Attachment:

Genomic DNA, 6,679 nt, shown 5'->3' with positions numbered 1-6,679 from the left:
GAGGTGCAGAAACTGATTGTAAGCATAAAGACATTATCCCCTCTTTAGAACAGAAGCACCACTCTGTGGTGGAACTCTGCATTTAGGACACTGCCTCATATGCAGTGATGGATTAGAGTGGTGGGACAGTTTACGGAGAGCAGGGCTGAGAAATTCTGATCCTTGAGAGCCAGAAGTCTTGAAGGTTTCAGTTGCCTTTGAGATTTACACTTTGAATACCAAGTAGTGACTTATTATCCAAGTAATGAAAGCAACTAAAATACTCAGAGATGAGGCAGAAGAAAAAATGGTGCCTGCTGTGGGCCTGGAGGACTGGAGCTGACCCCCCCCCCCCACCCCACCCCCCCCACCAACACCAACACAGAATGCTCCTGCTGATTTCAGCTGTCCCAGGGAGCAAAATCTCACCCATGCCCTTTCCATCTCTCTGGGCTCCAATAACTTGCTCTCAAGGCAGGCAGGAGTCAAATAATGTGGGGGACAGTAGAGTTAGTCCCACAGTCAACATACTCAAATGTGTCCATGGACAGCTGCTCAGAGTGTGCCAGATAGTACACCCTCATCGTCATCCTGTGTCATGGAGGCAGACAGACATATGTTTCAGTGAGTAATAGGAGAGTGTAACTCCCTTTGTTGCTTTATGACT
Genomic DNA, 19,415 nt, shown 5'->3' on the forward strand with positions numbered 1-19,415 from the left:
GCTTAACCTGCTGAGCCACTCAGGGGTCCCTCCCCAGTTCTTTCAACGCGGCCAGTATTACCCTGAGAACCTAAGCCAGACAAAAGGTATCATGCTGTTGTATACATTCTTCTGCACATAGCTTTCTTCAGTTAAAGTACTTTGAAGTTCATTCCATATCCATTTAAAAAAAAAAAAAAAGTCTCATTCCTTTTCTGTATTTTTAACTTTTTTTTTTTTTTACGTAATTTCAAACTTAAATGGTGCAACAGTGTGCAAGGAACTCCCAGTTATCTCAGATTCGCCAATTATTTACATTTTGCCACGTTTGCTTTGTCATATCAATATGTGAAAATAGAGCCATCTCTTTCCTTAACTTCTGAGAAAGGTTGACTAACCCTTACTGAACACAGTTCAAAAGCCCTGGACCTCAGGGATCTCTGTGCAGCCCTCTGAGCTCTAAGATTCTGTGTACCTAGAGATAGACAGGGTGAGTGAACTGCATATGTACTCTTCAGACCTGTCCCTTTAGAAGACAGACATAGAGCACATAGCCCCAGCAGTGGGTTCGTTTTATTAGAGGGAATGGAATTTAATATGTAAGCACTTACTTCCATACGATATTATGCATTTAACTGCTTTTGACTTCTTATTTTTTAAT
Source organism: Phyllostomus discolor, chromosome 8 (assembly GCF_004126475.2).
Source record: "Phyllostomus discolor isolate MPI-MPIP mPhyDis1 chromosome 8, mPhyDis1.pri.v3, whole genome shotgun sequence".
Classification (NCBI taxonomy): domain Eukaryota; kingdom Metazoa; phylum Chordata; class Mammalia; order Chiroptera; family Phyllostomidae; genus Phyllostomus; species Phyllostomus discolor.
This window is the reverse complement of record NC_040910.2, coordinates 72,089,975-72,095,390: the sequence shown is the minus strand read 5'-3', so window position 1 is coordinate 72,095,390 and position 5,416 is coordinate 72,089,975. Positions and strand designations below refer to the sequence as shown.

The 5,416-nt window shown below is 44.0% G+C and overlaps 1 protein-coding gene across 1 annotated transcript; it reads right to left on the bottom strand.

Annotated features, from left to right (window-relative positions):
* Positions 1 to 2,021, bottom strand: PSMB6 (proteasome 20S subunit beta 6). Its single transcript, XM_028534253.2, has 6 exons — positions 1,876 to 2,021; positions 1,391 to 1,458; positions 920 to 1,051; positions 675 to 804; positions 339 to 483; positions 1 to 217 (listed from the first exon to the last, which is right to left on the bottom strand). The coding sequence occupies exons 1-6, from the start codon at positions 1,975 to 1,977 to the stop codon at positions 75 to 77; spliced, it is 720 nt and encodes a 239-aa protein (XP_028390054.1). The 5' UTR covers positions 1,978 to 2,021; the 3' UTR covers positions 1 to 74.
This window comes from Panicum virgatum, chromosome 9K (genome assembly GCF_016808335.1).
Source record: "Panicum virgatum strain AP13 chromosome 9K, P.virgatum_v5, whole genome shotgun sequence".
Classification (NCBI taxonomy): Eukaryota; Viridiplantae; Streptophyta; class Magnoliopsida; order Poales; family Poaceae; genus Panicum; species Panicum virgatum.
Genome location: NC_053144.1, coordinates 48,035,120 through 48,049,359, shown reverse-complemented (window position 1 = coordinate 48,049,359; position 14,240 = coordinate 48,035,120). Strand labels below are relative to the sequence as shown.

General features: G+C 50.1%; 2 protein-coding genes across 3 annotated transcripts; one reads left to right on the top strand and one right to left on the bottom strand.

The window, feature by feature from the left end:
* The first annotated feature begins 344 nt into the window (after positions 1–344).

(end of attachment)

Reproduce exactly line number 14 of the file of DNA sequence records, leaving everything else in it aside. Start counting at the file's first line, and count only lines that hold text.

Classification (NCBI taxonomy): Eukaryota; Viridiplantae; Streptophyta; class Magnoliopsida; order Poales; family Poaceae; genus Panicum; species Panicum virgatum.